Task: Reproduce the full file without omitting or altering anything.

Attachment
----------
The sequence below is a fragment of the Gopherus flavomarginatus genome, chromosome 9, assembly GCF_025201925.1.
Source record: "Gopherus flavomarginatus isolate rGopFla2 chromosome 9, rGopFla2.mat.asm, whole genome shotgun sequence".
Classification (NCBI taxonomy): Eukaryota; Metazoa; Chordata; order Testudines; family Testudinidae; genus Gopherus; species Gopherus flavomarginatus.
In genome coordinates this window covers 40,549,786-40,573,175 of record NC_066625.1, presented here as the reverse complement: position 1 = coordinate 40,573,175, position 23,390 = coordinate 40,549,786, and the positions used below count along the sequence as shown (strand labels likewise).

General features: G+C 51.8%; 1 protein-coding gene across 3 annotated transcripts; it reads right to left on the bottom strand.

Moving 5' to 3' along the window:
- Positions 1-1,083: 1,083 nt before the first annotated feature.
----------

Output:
The sequence below is a fragment of the Gopherus flavomarginatus genome, chromosome 9, assembly GCF_025201925.1.
Source record: "Gopherus flavomarginatus isolate rGopFla2 chromosome 9, rGopFla2.mat.asm, whole genome shotgun sequence".
Classification (NCBI taxonomy): Eukaryota; Metazoa; Chordata; order Testudines; family Testudinidae; genus Gopherus; species Gopherus flavomarginatus.
In genome coordinates this window covers 40,549,786-40,573,175 of record NC_066625.1, presented here as the reverse complement: position 1 = coordinate 40,573,175, position 23,390 = coordinate 40,549,786, and the positions used below count along the sequence as shown (strand labels likewise).

General features: G+C 51.8%; 1 protein-coding gene across 3 annotated transcripts; it reads right to left on the bottom strand.

Moving 5' to 3' along the window:
- Positions 1-1,083: 1,083 nt before the first annotated feature.